WWHD? (What Would Hurst Do?)

Sorry to double up – I already tweeted the link, but I’m still amused by the paid ad at JJ where AG candidate Mike Hurst lambasts Jim Hood for his “lack of leadership in defending Mississippi’s Constitution to responding to SCOTUS ruling” (that is GOP grammar).

Hurst (1) calls the ruling “judicial activism” and agrees with Scalia it’s a “threat to American democracy” (hm, wonder if that’s what Hurst thinks about Shelby County?); (2) says Christians should love everyone; (3) attacks Hood for supposedly not advocating strongly on behalf of the ban, with a swipe at poor Justin Matheny (who, as the linked article said, had trouble articulating a rational basis for the ban … was that the fault of the lawyers, or of the ban?); (4) faults Hood for conflicting statements the day of Obergefell and the following Monday (fair enough); and (5) complains that Hood advised clerks wishing to resist the U.S. Supreme Court that they should seek advice of counsel, rather than himself providing advice. (“You want to resist a U.S. Supreme Court decision? Good luck with that” is, I think, perfectly sound advice from an attorney general.)

None of this says just what Mike Hurst would have done differently, or how Hurst’s advocacy in the Mississippi case would’ve made a hill of beans’ worth of difference given that this issue was decided by SCOTUS in a Sixth Circuit case. If Hurst is going to criticize someone else’s leadership, one might think he would give an example of how he would lead, rather than demonstrating his qualifications for criticism from the sidelines. Heck, even bloggers can do that.

… Gov. Bryant has flopped, doubtless on the wise advice of counsel, and told the Fifth Circuit he has no basis to oppose its lifting the stay on Judge Reeves’s order striking the gay-marriage ban. We will keep our eyes peeled for Hurst’s statement criticizing the Gov.

Back when a judge was a judge …

David McCarty on Twitter draws our attention to the old Mississippi case of Nevitt v. Bank of Port Gibson, 14 Miss. 513 (1846), back when the state’s high court was called the High Court of Errors & Appeals. Justice Thacher wrote a lengthy dissent, which concludes:

It has been with extreme reluctance that I have differed with the majority of the court on the questions involved in this important case; but, with my views of the law, I could not conscientiously do otherwise. The statute of this state provides that “any judge of this court, differing in opinion from a majority of said court, shall reduce his opinion to writing, and the reasons therefor, and shall file the same among the records of said court, and any judge of said court, neglecting or refusing to comply with the provisions of this section, shall be deemed guilty of a misdemeanor in office, and shall be liable to a removal therefor.” H. & H. 531, s. 5.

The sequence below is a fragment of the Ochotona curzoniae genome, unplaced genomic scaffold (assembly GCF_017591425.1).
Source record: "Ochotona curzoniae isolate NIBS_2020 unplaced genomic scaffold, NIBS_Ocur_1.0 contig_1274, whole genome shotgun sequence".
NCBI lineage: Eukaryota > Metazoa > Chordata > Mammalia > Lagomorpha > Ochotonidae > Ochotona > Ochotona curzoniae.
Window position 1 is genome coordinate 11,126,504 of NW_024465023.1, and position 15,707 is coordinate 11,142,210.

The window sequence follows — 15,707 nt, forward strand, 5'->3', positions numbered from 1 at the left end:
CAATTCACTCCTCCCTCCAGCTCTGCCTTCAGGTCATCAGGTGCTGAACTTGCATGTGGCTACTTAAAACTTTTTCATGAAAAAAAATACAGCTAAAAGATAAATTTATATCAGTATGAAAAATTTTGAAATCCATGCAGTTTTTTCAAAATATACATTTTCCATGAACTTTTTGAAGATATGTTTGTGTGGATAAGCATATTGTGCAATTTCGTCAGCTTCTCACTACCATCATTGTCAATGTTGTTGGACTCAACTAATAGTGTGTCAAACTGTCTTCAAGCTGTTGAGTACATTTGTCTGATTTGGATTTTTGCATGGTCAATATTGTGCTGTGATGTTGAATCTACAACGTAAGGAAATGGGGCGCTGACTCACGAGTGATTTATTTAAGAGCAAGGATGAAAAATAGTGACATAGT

Now that was an awesome statute. Would that we had it today.

… “H. & H.” is presumably “Howard & Hutchinson,” the 1840 statute book, predecessor of Hutchinson’s Code.

My slightly odd thought on why gay marriage is properly legal: gays = witches???

Last weekend, I was trying to articulate to some unsympathetic listeners why I agree that gay marriage should be legal, and had some “backstairs” thoughts afterwards that I wish I’d advanced. Continue reading

The people’s Court?

News update at MSSC:

Supreme Court building south entrance to open July 1
June 29, 2015

Visitors to the Mississippi Supreme Court, Court of Appeals, Law Library and other court entities will be able to enter the Courthouse from the south plaza facing High Street starting July 1. The east entrance, which has been used since the building opened in 2008, will remain open.
Construction continued for three years after the building opened. Completion of the columned south entrance was part of the final phase of construction. The south entrance had remained closed due to lack of funding for security staff. The 2015 Legislature granted the judiciary’s request for funding for security equipment and staff to allow the entrance to open.

Epic-level burning Bush

Via DeLong, Yglesias:

Wait, there’s a George W. Bush Institute?
Yes. Having presided over the only presidency since Herbert Hoover in which the country lost jobs, the worst terrorist attack in American history, and a costly invasion of Iraq whose purpose was to destroy a nuclear weapons program that didn’t exist, George W. Bush decided he could not deprive the world of his policy insights upon retirement.

The rhetoric of the Roberts opinion for the Court in King v. Burwell

So I gather you may have heard that the Court affirmed the 4th Circuit, 6-3 (thanks, New Yorker, for teaching me that should be an en-dash), with The Dread Traitor Roberts writing for the Court. Roberts has a deserved reputation as a wizard of legal writing, and today’s op is no exception. This post isn’t anything like a full analysis; rather, we just look at some examples of his legal rhetoric.

It’s not (just) about zingers, as Scalia could afford to learn. The first graf of the opinion is a superbly concise, clear description of Obamacare: Continue reading

May a lawyer ethically advance opposite legal positions for different clients?

The Appellate Section of the Miss. Bar had a good CLE last week at the Supreme Court. Luther Munford gave a useful and interesting presentation on ethics in appellate practice, in which one issue jumped out at me: conflicts of interest. When may an attorney advocate opposite legal positions on behalf of different clients? Continue reading